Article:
Incoming SMTP in the year 2017 and absence of DKIM

Owen DeLong owen at
Thu Nov 30 18:01:32 UTC 2017

> On Nov 30, 2017, at 09:55 , Bjørn Mork <bjorn at> wrote:
> Steve Atkins <steve at> writes:
>>> On Nov 30, 2017, at 1:22 AM, Bjørn Mork <bjorn at> wrote:
>>> "John Levine" <johnl at> writes:
>>>> Broken rDNS is just broken, since there's approximately no reason ever
>>>> to send from a host that doesn't know its own name.
>>> rDNS is not a host attribute, and will therefore tell you exactly
>>> nothing about the host.
>> It tells you something about the competence of the operator and
>> whether the host is intended by the owners to send email.
> No.  It only tells you something about the administrative split between
> IP address management and host management.
> There is no way my laptop is going to be able to update the rDNS for all
> addresses it will use in different networks.  This does in no way affect
> its MTA configuration.

Perhaps a better way to word it is “It tells us something about whether the
machine is likely to possess properties which make it generally undesirable
for us to accept messages from it directly.”

I, for one, have no interest in accepting messages into my mail server directly
from your laptop, even if they are legitimately from you to me. I’m perfectly
happy to insist that you go via an MTA hosted in a more permanent location on
your side first in order to avoid receiving messages directly from the much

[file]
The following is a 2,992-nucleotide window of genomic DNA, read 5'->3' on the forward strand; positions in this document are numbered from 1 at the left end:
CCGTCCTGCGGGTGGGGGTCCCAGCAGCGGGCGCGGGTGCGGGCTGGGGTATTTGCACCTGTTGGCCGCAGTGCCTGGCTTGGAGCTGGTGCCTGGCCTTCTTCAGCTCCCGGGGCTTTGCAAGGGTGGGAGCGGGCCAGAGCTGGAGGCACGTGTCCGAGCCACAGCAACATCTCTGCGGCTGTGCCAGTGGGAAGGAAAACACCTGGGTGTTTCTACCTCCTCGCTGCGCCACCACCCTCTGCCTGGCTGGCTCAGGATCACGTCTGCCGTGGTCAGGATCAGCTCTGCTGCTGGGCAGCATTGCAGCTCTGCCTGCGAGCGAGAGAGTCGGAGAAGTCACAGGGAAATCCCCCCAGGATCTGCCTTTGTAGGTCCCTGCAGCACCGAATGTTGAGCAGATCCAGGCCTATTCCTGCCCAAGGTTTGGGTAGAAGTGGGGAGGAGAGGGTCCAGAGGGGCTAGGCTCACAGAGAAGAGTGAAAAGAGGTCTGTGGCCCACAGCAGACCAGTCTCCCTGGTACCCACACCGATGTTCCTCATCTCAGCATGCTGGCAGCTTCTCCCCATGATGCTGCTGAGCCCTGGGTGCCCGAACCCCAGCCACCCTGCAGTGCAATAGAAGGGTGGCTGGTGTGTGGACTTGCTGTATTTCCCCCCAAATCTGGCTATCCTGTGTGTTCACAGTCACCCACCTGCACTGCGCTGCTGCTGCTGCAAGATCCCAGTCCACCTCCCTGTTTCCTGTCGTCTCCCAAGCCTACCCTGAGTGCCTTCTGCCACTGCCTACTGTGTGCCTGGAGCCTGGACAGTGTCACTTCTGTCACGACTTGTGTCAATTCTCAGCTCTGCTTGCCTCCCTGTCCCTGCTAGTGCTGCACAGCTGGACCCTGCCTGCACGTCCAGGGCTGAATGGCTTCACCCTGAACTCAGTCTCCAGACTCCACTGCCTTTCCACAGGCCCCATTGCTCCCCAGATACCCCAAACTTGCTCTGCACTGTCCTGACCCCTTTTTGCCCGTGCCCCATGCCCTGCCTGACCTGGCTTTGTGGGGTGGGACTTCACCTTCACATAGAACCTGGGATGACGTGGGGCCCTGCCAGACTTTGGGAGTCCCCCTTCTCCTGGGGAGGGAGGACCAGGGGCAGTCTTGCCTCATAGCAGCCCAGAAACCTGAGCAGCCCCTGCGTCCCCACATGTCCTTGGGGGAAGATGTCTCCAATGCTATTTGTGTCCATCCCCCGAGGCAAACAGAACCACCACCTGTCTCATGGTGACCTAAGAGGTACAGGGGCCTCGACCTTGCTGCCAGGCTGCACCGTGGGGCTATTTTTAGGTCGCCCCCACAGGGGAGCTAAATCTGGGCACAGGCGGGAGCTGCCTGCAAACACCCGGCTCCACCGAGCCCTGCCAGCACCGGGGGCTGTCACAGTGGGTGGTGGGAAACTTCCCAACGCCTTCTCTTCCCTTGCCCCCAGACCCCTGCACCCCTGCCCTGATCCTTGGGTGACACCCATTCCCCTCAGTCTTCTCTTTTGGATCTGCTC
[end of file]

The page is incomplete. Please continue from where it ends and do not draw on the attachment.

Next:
larger quantity of incompetently administered mailservers, many of which I suspect
are not intended by their owners (distinct from their pwn3rs) to be mail servers
at all.

>> Or, for a more empirical way to look at it, there's reasonable correlation
>> between having missing, generic or incorrect reverse DNS and the host
>> being a source of unwanted or malicious email.
> Really?  Where did you get those numbers?  This is a myth.  Spam sources
> are average Internet hosts.  The split between working and non-working
> rDNS is mostly between IPv4 and IPv6, not between ham and spam.  And if
> there is some correlation there, then I'd say that an IPv4 host is more
> likely to be a spam source than a dual stack or IPv6 only host.

Really? Most of my hosts have working rDNS for both v4 and v6.

As to an IPv4 host being a more likely source of SPAM, I’m not convinced about
that, either given the amount of SPAM that hits my mailserver via IPv6.


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